Addresses by Ms. Kate Gilmore United Nations Deputy High Commissioner for Human Rights
Geneva, 6 October 2017
Mr. President, Panellists
We thank the Council for its HRC resolution 35/20 which calls for the organization of this intersessional panel and very much appreciate the leadership of the core sponsors of the resolution - Viet Nam, Philippines and Bangladesh.
The effects of climate change on the planet, people, peace and prosperity grow more and more severe.
The poorest of people have contributed the least to the drivers of this global warming, and yet they are at the fore front of climate change’s unforgiving impacts. Those with the fewest resources, the least access to power, the narrowest of choices - the poor, children, women, persons with disabilities, indigenous people and minorities – it is they who bear the greatest burden of climate change.
The HRC resolution 35/20, recognises that climate change and its myriad effects is a peopled business – and wherever people are involved, there too, by definition. are rights – human rights.
Climate change’s impacts – and our response to these – are eroding a broad range of human rights for millions - their rights to food; to water and sanitation; to health, and to adequate housing, among others. And of course it is from these intimate insecurities, the indignities of these absences of human rights enjoyed, that people inevitably flee.
They do so not as "economic migrants" – in search of merely of a better life. They do so without choice, in flight from conditions, circumstances, contexts that cannot provide for even the most fundamental of their rights – as “human rights deprived” migrants.
Theirs is a choice-less choice: Stay put in despair or abandon their homes, face grave risks of indignity and abuse on their journeys to uncertain destinations to be greeted in so many places we know by rejection, contempt, even persecution.
Today, all around the world, migrants fleeing climate change’s impacts are at great risk of human rights violations throughout their migration – xenophobia, indefinite detention in inhumane conditions, human trafficking, violent attack, rape and torture – and a denial of access to basic – even life-saving – services.
Astonishing that even climate change is dogged by the human toxins of sexism and racism. Climate change efforts suffer because certain donor countries conspire to deny women elsewhere access to sexual and reproductive health services. Yet it has also proven so much easier to focus on developing countries’ population growth rates as compared to developed countries’ populations’ consumption: The average long-term carbon impact of a child born in the U.S. – along with all of its descendants – is more than 160 times the impact of a child born in Bangladesh.
As noted in the New York Declaration, OHCHR is leading an effort of the Global Migration Group to devise a set of Principles and Guidelines on the human rights protection of migrants in vulnerable situations. These are derived from international human rights law, and set out the standards of treatment to which vulnerable migrants are entitled in terms of such as non-discrimination, access to justice, the right to liberty, the right to health and non-refoulement or protection from return to situations of serious harm. These principles are complemented by best practice guidelines, also derived from international human rights law and related standards, as well as examples of promising practice.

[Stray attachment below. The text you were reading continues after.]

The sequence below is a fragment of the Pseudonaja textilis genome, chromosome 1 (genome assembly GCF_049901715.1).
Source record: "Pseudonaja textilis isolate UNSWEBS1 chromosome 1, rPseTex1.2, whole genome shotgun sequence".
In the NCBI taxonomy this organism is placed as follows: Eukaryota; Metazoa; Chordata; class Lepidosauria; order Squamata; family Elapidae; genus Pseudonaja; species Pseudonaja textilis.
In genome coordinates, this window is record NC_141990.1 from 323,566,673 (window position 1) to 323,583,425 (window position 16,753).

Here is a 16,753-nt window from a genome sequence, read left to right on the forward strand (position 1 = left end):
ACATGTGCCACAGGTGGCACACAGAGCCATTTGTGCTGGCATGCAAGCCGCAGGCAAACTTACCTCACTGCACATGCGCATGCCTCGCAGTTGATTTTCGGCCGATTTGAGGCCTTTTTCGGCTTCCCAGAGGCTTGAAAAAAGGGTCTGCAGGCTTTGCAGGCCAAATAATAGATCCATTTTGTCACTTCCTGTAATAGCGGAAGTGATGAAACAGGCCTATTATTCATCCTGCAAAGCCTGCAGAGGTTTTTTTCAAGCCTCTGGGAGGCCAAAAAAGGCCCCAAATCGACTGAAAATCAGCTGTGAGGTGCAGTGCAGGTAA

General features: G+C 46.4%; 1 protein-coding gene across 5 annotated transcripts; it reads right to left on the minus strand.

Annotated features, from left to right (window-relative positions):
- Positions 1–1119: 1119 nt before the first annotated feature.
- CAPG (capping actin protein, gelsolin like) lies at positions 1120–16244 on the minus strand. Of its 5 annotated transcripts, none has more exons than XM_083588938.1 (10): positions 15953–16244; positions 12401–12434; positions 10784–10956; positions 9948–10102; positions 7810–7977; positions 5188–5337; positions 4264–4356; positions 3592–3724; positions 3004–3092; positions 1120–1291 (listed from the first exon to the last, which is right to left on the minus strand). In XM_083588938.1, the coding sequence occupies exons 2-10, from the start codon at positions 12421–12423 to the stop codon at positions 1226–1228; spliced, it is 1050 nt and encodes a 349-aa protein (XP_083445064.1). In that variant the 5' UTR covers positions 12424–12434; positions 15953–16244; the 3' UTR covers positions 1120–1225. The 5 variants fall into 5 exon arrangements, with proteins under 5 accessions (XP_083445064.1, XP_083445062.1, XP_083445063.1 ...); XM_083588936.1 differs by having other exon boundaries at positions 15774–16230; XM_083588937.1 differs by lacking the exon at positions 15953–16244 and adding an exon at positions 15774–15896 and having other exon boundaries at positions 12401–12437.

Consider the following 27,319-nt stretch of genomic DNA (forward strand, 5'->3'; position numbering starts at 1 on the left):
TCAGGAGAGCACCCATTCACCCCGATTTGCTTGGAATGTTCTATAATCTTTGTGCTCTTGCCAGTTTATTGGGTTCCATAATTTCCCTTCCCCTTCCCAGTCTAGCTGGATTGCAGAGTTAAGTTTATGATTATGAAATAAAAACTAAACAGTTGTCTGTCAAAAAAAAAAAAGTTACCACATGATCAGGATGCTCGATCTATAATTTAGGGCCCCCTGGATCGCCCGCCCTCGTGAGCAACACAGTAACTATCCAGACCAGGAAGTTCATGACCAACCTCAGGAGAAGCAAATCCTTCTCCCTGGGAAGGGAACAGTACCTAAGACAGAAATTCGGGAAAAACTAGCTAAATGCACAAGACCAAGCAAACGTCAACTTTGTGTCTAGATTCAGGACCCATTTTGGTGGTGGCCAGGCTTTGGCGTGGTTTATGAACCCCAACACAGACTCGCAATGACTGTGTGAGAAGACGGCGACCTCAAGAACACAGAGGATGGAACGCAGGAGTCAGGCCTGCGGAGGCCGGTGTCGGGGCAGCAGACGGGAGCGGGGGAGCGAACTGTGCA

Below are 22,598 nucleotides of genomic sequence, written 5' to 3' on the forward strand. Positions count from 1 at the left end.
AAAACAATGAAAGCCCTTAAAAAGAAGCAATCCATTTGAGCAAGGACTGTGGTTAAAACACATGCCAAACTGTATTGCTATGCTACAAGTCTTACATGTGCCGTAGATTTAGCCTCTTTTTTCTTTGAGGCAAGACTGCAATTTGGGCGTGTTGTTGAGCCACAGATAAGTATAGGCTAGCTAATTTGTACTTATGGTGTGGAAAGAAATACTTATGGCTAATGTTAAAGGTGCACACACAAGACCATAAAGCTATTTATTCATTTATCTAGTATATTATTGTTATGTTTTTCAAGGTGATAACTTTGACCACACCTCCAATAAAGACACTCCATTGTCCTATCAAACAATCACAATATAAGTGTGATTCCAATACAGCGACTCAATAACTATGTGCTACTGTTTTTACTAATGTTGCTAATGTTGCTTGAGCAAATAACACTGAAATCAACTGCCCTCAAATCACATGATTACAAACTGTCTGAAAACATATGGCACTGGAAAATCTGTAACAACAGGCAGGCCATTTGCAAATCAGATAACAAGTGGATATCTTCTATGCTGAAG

While international human rights law provides protection of the fundamental rights and dignity of all people on the move, gaps persist in the understanding and implementation of protection needs for those who are moving in the context of climate change: Some may be able to claim asylum under the Refugee Convention. And some countries already provide protection on humanitarian or compassionate grounds, particularly for those fleeing sudden disasters. But many will fall through the gaps, particularly those seeking to escape the impacts of slow onset disasters.
The negotiations of the global compact on safe, orderly and regular migration offer an opportunity for the international community to put in place a migrant-centred, human rights-based and gender-responsive system of global migration governance. The ongoing discussion of the Warsaw International Mechanism on Loss and Damages Task Force on Displacement offers a similar important opportunity.
Protecting human rights for people on the move in the context of the adverse impacts of climate change requires a focus on at least three critical dimensions:
First, we must address the underlying causes that force people to move in response to climate change:
Second, planned relocation must be carried out on a voluntary basis in full respect of human rights obligations, with the informed consent of the community, avoiding forced evictions:
Third, it is imperative that States take measures to respect, protect, and fulfil all human rights without discrimination and to provide access to protection for those compelled to move as a result of climate change - in transit, at international borders and upon arrival:
It is in this context that we must condemn all efforts outside of international law that attempt to prevent life-saving interventions specifically for those at sea and we express deep appreciation of the brave and compassionate work that civil society organisations are undertaking in this regard.
We are the first generation who can choose to be the last. We are the first generation whose actions can also destroy the planets ecosystems for future generations. Global indifference has poisoned our planet and only global commit can preserve it. Failure to act now to address climate change and its impacts and protect the human rights of all migrants, irrespective of the cause of their movement, will amplify human suffering which we simply cannot permit.
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